Forum for Science, Industry and Business

Sponsored by:     3M 
Search our Site:

 

Scripps Florida scientists find genetic mutations linked to salivary gland tumors

29.07.2014

The findings may point the way to new cancer treatments

Research conducted at the Florida campus of The Scripps Research Institute (TSRI) has discovered links between a set of genes known to promote tumor growth and mucoepidermoid carcinoma, an oral cancer that affects the salivary glands.

The discovery could help physicians develop new treatments that target the cancer's underlying genetic causes.

The research, recently published online ahead of print by the Proceedings of the National Academy of Sciences, shows that a pair of proteins joined together by a genetic mutation—known as CRTC1/MAML2 (C1/M2)—work with MYC, a protein commonly associated with other cancers, to promote the oral cancer's growth and spread.

"This research provides new insights into the molecular mechanisms of these malignances and points to a new direction for potential therapies," says TSRI biologist Michael Conkright, PhD, who led the study.

The C1/M2 protein is created when the genes encoding CRTC1 and MAML2 mutate into a single gene through a process known as chromosomal translocation.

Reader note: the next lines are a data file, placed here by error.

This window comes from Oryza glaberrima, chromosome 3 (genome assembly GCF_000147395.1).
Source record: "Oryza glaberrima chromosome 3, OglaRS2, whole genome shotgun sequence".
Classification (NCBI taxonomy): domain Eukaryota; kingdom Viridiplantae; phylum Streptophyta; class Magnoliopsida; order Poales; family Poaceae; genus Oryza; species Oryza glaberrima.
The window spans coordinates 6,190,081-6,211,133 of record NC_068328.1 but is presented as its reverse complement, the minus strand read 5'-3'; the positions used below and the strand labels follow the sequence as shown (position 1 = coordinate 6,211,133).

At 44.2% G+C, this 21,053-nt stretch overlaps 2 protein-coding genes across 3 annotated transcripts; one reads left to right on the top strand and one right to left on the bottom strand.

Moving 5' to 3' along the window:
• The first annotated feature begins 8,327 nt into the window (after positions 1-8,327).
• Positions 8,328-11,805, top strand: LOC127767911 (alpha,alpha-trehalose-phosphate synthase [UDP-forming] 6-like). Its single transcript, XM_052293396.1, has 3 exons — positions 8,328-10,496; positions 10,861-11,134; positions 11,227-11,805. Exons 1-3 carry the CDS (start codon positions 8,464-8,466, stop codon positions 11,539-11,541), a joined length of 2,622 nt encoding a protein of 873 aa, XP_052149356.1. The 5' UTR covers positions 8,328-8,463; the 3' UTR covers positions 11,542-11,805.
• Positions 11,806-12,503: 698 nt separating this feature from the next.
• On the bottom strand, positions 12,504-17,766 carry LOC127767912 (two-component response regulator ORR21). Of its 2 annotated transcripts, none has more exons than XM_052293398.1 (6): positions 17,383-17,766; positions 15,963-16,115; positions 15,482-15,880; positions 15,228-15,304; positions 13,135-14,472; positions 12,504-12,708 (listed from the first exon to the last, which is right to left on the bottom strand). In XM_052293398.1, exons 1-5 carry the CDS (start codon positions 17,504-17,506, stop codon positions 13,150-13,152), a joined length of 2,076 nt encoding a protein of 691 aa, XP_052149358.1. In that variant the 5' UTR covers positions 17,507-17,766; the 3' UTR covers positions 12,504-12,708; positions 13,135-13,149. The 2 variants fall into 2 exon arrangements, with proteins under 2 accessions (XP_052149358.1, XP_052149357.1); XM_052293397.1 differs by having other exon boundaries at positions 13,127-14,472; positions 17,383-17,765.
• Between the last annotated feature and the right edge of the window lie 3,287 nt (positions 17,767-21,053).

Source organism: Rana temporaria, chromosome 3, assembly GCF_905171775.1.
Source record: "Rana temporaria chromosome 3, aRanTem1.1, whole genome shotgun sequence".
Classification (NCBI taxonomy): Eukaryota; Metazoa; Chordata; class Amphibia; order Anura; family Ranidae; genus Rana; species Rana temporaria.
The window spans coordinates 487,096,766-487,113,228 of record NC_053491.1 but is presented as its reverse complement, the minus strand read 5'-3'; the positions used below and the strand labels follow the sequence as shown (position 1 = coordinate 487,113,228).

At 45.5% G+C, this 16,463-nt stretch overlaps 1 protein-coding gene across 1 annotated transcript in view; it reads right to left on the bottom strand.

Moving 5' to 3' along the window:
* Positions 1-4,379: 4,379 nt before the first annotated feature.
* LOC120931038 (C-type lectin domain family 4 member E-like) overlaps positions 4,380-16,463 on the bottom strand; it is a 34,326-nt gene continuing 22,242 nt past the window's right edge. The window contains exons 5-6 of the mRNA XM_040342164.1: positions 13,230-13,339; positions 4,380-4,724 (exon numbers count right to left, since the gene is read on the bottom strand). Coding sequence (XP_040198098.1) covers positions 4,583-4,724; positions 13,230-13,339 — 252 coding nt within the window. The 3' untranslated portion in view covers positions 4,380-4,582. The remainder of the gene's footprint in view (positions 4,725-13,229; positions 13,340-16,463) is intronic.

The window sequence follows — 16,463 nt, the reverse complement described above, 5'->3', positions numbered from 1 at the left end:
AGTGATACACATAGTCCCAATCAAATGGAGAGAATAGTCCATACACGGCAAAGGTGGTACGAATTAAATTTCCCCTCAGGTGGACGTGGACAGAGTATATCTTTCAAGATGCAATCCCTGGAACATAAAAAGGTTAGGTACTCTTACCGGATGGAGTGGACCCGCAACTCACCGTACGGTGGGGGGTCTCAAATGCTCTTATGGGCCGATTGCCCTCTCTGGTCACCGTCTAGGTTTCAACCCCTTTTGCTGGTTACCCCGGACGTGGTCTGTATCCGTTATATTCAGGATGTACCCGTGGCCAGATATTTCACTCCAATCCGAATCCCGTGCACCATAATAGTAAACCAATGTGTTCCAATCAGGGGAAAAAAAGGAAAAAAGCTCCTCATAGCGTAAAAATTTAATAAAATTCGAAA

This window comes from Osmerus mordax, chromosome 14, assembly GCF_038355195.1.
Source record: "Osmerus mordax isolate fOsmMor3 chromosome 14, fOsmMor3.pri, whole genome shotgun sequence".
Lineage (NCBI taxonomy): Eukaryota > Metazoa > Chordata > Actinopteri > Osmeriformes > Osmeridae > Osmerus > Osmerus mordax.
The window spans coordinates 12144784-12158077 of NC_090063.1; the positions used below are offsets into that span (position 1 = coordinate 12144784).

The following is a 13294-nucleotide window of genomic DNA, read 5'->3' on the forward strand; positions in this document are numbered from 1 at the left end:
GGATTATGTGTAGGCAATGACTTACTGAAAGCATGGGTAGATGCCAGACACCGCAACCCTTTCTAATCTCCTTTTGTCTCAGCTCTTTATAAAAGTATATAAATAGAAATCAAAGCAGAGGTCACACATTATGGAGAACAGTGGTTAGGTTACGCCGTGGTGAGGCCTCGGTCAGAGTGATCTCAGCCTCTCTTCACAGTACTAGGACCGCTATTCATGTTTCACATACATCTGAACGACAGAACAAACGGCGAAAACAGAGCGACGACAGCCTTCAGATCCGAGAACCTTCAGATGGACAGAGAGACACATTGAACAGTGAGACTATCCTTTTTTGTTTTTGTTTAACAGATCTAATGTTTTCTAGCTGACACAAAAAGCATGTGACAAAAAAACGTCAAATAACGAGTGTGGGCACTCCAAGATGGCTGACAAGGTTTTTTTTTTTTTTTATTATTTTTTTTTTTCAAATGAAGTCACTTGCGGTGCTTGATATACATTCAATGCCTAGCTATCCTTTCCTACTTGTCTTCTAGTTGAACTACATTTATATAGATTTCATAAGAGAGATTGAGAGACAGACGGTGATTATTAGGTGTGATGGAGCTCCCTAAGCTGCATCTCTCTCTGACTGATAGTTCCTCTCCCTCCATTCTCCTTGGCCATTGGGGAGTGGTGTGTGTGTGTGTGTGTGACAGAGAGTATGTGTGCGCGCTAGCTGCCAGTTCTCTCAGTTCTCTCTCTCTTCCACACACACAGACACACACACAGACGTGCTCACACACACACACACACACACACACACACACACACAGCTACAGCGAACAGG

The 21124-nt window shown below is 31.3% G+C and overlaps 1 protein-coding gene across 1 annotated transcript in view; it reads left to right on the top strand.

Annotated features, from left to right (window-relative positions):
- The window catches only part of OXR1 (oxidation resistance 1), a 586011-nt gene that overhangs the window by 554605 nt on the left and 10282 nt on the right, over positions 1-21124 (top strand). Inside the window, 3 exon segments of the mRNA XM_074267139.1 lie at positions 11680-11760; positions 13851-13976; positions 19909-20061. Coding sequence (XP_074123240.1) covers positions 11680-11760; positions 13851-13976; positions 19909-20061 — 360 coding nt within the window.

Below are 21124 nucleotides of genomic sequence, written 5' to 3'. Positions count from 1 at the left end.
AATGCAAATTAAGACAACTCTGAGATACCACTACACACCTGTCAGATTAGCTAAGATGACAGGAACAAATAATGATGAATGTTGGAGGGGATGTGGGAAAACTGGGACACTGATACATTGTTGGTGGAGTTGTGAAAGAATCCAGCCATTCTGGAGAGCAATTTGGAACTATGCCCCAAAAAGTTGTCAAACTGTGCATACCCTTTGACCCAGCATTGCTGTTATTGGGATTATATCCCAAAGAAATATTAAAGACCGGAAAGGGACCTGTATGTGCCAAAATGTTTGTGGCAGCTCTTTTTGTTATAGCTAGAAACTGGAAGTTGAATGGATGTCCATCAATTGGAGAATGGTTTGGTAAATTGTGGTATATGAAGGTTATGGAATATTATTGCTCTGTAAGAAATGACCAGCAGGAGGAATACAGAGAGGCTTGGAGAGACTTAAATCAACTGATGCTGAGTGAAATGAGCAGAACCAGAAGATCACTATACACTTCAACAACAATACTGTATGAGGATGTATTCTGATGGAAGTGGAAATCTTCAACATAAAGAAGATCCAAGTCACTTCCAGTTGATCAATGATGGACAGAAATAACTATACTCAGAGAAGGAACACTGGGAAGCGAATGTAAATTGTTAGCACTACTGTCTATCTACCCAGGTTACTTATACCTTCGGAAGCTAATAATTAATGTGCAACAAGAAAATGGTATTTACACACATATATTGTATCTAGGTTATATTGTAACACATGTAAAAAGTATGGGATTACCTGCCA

Such mutant "chimera" genes are linked to the formation of several forms of cancer. The team discovered that the C1/M2 protein further activates genetic pathways regulated by MYC, in addition to CREB, to begin a series of cellular changes leading to the development of mucoepidermoid carcinoma.

"The identification of unique interactions between C1/M2 and MYC suggests that drugs capable of disrupting these interactions may have therapeutic potential in the treatment of mucoepidermoid carcinomas, " said Antonio L. Amelio, Ph.D., first author of the study who is now assistant professor with the UNC School of Dentistry and member of the UNC Lineberger Comprehensive Cancer Center.

Researchers have known about the role of C1/M2 and its interactions with another protein, CREB, in the development of mucoepidermoid carcinoma, and physicians screen patients for the presence of the C1/M2 protein when testing for this cancer.

These new findings deepen the understanding of C1/M2's role by revealing that it works with a family of cancer-associated genes known as the MYC family to drive the cellular changes necessary for a tumor to develop.

The discovery of these new protein interactions may also reveal insights into the mechanisms behind other cancers that arise due to other genetic mutations involving the CREB and MYC pathways.